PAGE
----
I would suggest not just taking any apprenticeship though, make sure if thats the route you go for that the apprenticeship is definitely the one you want and what you set out for. I believe quite a few companies (e.g. Capgemini, CGI, Microsoft? etc.) do their degree apprenticeships through Aston which is near you in Birmingham? And also, you shouldn't feel 'pushed' by your college, you should choose the route that you feel is best. There are benefits to both routes, uni or apprenticeship, i.e. I hear people say that the degree apprenticeships can be very hard to balance with working a full time week and relying on evenings, weekends and study days to complete all the degree work combining the stresses of both, whereas arguably by taking a Computer Science degree compared to a Digital & Technology Solutions degree, the level of content in Computer Science may be more challenging, but ultimately more rewarding. In my opinion though, if you're considering the Computer Networks course at BCU vs a Digital & Tech Solutions Apprenticeship then I would definitely go for the apprenticeship. If you are applying for a stronger university/course thats when to start to consider university over the apprenticeship, in my opinion.

    In terms of not thinking that you're clever enough, I'm pretty sure thats how everyone feels before applying to uni. I certainly felt the same with Maths. I did the BTEC Extended in IT like you without doing A level Maths, but its honestly fine, as long as you put in a good amount of time once you're there anything can be learnt. I didn't do great in my 2 first year maths modules but I passed both and surpassed my expectations for what grade I thought I was going to get, then in my second year my maths module was actually my second highest grade out of 8 modules. Just put in the work and you'll be fine. It's definitely worth pushing yourself to do well at the best university you can go to rather than taking the easy option.

    Hope this helps
    Online

    17
    ReputationRep:
    (Original post by Pixels123)
    ...and not just about the location. There are so many excellent universities around the UK. When I was in Year 12, I went to around 3-5 open days (up and down the country) to have a glimpse of what life would be like if I was a student in that uni.
    I totally agree with this!

    UEA is great btw, are you doing the BSc Computing Science degree? I almost applied for that 4 years ago.

    I believe UEA have 2 maths modules in first year where you can pick either one of them depending on your background i.e. they have 1 module for people with A level Maths and one module for people without A level Maths. A really good idea in my opinion. thomasnottingham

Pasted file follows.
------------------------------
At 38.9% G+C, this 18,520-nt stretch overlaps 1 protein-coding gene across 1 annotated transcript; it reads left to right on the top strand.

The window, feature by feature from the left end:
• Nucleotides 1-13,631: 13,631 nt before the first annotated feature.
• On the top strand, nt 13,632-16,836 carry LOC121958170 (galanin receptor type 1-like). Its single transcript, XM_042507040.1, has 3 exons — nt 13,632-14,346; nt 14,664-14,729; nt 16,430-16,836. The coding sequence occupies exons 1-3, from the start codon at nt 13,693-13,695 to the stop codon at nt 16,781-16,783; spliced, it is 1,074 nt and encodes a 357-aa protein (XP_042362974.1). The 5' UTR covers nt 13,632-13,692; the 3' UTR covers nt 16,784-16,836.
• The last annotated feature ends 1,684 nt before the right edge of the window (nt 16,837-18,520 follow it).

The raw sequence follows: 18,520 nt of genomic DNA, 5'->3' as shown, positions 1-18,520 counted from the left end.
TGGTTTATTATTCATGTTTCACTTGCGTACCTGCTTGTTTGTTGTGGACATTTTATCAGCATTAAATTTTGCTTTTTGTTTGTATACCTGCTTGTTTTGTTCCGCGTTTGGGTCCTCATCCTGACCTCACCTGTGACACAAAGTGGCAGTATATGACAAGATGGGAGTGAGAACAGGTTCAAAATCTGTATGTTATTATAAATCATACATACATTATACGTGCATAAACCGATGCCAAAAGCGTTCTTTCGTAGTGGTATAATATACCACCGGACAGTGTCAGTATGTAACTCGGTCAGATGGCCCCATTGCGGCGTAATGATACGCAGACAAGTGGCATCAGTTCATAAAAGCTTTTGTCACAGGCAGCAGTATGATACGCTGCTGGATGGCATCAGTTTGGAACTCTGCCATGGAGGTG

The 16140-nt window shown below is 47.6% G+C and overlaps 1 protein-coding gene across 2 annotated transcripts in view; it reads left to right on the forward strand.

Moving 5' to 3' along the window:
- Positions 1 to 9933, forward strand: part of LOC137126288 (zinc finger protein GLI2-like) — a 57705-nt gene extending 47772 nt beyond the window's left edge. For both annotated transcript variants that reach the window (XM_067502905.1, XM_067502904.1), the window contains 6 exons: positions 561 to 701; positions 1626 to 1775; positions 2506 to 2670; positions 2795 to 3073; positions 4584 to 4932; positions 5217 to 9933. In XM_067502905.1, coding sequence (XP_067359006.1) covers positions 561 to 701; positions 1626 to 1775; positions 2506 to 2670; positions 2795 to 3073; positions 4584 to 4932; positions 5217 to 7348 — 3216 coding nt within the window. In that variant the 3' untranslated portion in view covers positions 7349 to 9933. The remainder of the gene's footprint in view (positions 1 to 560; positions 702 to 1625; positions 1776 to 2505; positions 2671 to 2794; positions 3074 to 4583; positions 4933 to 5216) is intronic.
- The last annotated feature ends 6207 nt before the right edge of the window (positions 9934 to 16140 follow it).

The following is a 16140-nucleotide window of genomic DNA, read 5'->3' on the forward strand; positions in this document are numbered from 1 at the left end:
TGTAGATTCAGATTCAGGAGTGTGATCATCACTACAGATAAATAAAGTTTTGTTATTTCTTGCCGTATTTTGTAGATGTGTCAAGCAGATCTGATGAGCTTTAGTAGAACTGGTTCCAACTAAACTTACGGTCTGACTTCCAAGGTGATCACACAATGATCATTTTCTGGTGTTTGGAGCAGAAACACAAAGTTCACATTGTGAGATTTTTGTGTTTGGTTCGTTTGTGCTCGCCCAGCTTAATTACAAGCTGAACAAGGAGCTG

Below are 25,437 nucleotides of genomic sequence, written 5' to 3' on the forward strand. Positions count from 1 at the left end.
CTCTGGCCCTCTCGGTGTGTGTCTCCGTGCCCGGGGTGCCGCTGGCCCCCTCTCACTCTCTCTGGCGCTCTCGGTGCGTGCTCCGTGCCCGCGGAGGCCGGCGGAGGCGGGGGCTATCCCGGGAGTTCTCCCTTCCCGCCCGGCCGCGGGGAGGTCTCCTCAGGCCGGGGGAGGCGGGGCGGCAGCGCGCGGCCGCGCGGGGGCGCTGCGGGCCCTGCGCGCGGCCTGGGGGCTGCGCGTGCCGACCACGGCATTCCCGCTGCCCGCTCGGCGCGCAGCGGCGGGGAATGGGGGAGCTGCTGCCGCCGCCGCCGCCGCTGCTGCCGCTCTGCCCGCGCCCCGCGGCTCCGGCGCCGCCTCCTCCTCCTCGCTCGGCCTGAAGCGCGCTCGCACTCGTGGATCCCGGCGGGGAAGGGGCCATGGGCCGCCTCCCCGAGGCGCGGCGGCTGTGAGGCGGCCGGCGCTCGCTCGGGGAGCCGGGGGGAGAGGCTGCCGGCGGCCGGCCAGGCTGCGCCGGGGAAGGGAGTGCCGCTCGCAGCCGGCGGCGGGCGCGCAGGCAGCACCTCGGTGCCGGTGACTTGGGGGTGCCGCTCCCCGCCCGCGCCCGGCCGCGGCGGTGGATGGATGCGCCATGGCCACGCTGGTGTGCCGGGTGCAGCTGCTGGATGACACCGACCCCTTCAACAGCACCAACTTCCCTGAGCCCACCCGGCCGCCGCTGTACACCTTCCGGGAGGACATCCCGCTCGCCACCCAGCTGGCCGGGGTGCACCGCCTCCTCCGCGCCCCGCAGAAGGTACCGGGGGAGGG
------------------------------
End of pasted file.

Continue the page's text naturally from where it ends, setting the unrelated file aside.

Online

    10
    ReputationRep:
    (Original post by yt7777)
    I totally agree with this!

    UEA is great btw, are you doing the BSc Computing Science degree? I almost applied for that 4 years ago.

    I believe UEA have 2 maths modules in first year where you can pick either one of them depending on your background i.e. they have 1 module for people with A level Maths and one module for people without A level Maths. A really good idea in my opinion. thomasnottingham
    Yeah, I'm doing the Bsc Computing Science degree with a year in industry. They still do 2 separate math modules like u said. Btw, A year in industry degree also gives you some work experience which lasts for 8 to 12 months. This is handy for those who may not have much experience in the workplace. If you do really well in 1st and 2nd year, you may even get the chance to be upgraded to a Masters degree course depending on spaces. thomasnottingham

    What are the lectures like at UEA?
    Posted on the TSR App. Download from Apple or Google Play
    Online

    17
    ReputationRep:
    (Original post by Pixels123)
    Yeah, I'm doing the Bsc Computing Science degree with a year in industry. They still do 2 separate math modules like u said. Btw, A year in industry degree also gives you some work experience which lasts for 8 to 12 months. This is handy for those who may not have much experience in the workplace. If you do really well in 1st and 2nd year, you may even get the chance to be upgraded to a Masters degree course depending on spaces. thomasnottingham
    I agree the year in industry is very useful and usually results in a grad job/scheme on completion of your degree. I personally did a few summer internships and two part time internships which got me the same amount of experience as if I had done a year in industry but still allowed me to complete my BSc and MSc within 4 years, instead of 5 years. This is always another option.

    (Original post by Pixels123)
    What are the lectures like at UEA?
    I didn't go to UEA, I almost applied 4 years ago because the Computing Science course looked great and the uni consistently ranks well on the league tables.
 
 
 
Reply
Submit reply
Turn on thread page Beta
TSR Support Team

We have a brilliant team of more than 60 Support Team members looking after discussions on The Student Room, helping to make it a fun, safe and useful place to hang out.

Updated: August 14, 2018
The home of Results and Clearing

3,195

people online now

1,567,000

students helped last year

University open days

  1. London Metropolitan University
    Undergraduate Open Day Undergraduate
    Sat, 18 Aug '18
  2. Edge Hill University
    All Faculties Undergraduate
    Sat, 18 Aug '18
  3. Bournemouth University
    Clearing Open Day Undergraduate
    Sat, 18 Aug '18
Poll
A-level students - how do you feel about your results?

The Student Room, Get Revising and Marked by Teachers are trading names of The Student Room Group Ltd.

Register Number: 04666380 (England and Wales), VAT No. 806 8067 22 Registered Office: International House, Queens Road, Brighton, BN1 3XE

Write a reply...
Reply
Hide
Reputation gems: You get these gems as you gain rep from other members for making good contributions and giving helpful advice.